Good, now you've got the general idea.
However, I foresee that although Ivy Bridge (IB) will support LGA 1155 socket processors, they might not work with any current LGA 1155 socket motherboards. IB may need better hardware architecture or whatnot to function that current motherboards do not yet support.
a b à CPUs
June 29, 2011 5:47:54 AM

anyone going to answer why Intel do not upgrade the 1336 processors to sandybridge tech ?

It would bring more life into the platform surely..
a c 82 à CPUs
June 29, 2011 9:37:01 AM

Hellboy said:
anyone going to answer why Intel do not upgrade the 1336 processors to sandybridge tech ?

It would bring more life into the platform surely..


It probably has to do with making more money by selling more motherboards. The rate intel burns through sockets lately is getting ridiculous. I doubt removing 1 pin from the 1156 socket was absolutely vital for Sandy Bridge to work.
a b à CPUs
June 29, 2011 3:33:26 PM

agreed - the core i 5 1156 board life is far to short in my opinion infact i cant even buy a 1156 board in micro atx from my trade suppliers anymore

f - ing rediculous
June 29, 2011 4:40:04 PM

Quote:
what about intel assuring us that the socket 1366 boards woun't become obselete anytime soon. I geuss they think a few month is a long time.


They will have had a 3 year life-cycle before LGA 2011 replaces it, and Intel will continue selling CPUs for sometime after that.
a c 188 à CPUs
June 29, 2011 5:41:59 PM

Yes, I did forget to include the P67 board. The Q67 chipset is used in business oriented boards. There is also the B65 and Q65 but are not used in many boards.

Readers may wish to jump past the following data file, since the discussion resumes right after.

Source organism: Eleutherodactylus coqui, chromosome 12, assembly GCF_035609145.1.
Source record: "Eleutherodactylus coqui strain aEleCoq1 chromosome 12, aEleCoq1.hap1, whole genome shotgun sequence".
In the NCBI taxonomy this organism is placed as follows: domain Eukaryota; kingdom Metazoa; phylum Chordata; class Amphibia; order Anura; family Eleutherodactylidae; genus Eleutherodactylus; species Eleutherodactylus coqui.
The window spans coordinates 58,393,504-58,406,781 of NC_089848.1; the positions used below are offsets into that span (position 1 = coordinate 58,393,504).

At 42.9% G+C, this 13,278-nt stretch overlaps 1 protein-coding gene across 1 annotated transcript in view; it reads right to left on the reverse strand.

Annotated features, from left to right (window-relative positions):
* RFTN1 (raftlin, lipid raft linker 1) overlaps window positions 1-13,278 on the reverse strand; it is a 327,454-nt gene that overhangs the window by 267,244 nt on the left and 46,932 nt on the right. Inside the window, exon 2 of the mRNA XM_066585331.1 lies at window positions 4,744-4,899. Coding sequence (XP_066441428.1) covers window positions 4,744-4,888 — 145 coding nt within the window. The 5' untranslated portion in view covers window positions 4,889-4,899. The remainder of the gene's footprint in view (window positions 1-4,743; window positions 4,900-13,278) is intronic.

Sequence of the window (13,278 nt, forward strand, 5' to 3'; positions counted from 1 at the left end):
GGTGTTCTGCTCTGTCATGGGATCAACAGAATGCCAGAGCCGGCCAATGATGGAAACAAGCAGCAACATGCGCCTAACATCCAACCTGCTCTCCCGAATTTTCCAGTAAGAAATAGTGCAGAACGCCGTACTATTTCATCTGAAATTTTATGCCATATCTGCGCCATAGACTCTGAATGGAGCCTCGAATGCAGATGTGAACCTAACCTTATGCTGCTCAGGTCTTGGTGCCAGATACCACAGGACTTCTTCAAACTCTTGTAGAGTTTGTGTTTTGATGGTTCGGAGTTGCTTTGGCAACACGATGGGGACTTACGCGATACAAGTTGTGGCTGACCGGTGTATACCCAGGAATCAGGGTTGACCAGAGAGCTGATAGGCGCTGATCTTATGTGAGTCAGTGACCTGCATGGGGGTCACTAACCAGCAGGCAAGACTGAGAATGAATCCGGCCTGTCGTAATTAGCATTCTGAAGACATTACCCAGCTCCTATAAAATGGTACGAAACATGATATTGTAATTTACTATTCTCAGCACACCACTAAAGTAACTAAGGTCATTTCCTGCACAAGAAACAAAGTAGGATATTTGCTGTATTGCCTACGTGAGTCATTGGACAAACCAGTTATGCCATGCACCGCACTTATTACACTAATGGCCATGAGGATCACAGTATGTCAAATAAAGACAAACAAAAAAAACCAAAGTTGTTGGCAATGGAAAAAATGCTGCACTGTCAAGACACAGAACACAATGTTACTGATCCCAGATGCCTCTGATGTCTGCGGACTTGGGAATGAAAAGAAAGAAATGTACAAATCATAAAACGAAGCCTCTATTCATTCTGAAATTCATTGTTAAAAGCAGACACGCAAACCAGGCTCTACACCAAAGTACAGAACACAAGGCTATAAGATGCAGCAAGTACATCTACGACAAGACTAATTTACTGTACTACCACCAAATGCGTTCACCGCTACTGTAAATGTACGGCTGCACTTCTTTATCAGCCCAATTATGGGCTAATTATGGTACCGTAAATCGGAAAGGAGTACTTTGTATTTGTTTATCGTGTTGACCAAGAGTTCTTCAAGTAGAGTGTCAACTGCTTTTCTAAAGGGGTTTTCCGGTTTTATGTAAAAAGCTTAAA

Christian Wood
Intel Enthusiast Team
a b à CPUs
June 29, 2011 8:00:36 PM

IntelEnthusiast said:
Yes, I did forget to include the P67 board. The Q67 chipset is used in business oriented boards. There is also the B65 and Q65 but are not used in many boards.

Christian Wood
Intel Enthusiast Team



do tell why with out warning that intel withdraw a chipset for motherboards and drop the socket like a stone down a deep well.

i mean socket 775 chips are in more supply than socket 1156

what gives ?

a b à CPUs
June 30, 2011 5:24:21 AM

That's called Intel manufacturing the stuff that makes them money and discontinuing the stuff that no longer makes them money.
a b à CPUs
June 30, 2011 1:45:26 PM

To an earlier question about IvyBridge, its my understanding P67 and Z68 motherboards will both support IvyBridge processors.
June 30, 2011 3:07:34 PM

AdrianPerry said:
To an earlier question about IvyBridge, its my understanding P67 and Z68 motherboards will both support IvyBridge processors.
Leaps-from-Shadows said:
Assuming the confirmations I've seen are correct, pretty much all of the consumer-level boards (H67, P67, Z68) should be compatible with a BIOS update. I don't know about the cheaper business-level (H61, B65, Q65, Q67) boards, or the mobile versions though.

I have my doubts that any current motherboards won't support Ivy Bridge as it requires the H77, Z75 or Z77 according to the LGA 1155 Wikipedia article.
New processor, new board.
Why would Intel miss out on an opportunity for more cash?
a b à CPUs
June 30, 2011 3:47:30 PM

Ivy Bridge doesn't require the new chipsets.

I think the reason for the new chipsets is to get rid of the "SATA bug" stigma. Even Z68's adoption was affected by it, and Intel is hoping to finally leave it behind.
a b à CPUs
June 30, 2011 9:04:56 PM

yeah as i keep saying tho - atleast intel had the balls to sort it unlike amd did when the first Phenom came out with the bug..

they just got mobo suppliers to patch the bios effecting performance.
!